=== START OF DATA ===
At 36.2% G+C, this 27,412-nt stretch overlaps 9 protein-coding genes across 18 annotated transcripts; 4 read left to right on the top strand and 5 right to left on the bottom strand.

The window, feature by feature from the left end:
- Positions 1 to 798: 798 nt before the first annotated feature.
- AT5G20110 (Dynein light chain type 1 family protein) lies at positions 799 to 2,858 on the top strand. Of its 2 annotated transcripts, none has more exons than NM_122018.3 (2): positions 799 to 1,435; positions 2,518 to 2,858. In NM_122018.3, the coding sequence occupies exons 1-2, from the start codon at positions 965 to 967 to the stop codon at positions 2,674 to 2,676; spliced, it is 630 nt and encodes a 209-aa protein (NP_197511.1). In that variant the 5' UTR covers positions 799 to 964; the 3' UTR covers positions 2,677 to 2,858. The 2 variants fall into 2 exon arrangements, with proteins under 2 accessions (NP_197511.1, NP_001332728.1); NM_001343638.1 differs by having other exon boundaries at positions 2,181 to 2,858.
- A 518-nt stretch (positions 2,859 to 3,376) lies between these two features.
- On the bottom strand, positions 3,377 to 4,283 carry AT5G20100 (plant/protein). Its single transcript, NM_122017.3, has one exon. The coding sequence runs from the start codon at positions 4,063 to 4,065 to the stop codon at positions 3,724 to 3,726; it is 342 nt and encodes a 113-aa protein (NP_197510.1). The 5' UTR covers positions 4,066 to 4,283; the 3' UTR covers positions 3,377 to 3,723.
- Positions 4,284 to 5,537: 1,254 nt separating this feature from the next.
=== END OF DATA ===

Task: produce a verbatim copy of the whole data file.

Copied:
At 36.2% G+C, this 27,412-nt stretch overlaps 9 protein-coding genes across 18 annotated transcripts; 4 read left to right on the top strand and 5 right to left on the bottom strand.

The window, feature by feature from the left end:
- Positions 1 to 798: 798 nt before the first annotated feature.
- AT5G20110 (Dynein light chain type 1 family protein) lies at positions 799 to 2,858 on the top strand. Of its 2 annotated transcripts, none has more exons than NM_122018.3 (2): positions 799 to 1,435; positions 2,518 to 2,858. In NM_122018.3, the coding sequence occupies exons 1-2, from the start codon at positions 965 to 967 to the stop codon at positions 2,674 to 2,676; spliced, it is 630 nt and encodes a 209-aa protein (NP_197511.1). In that variant the 5' UTR covers positions 799 to 964; the 3' UTR covers positions 2,677 to 2,858. The 2 variants fall into 2 exon arrangements, with proteins under 2 accessions (NP_197511.1, NP_001332728.1); NM_001343638.1 differs by having other exon boundaries at positions 2,181 to 2,858.
- A 518-nt stretch (positions 2,859 to 3,376) lies between these two features.
- On the bottom strand, positions 3,377 to 4,283 carry AT5G20100 (plant/protein). Its single transcript, NM_122017.3, has one exon. The coding sequence runs from the start codon at positions 4,063 to 4,065 to the stop codon at positions 3,724 to 3,726; it is 342 nt and encodes a 113-aa protein (NP_197510.1). The 5' UTR covers positions 4,066 to 4,283; the 3' UTR covers positions 3,377 to 3,723.
- Positions 4,284 to 5,537: 1,254 nt separating this feature from the next.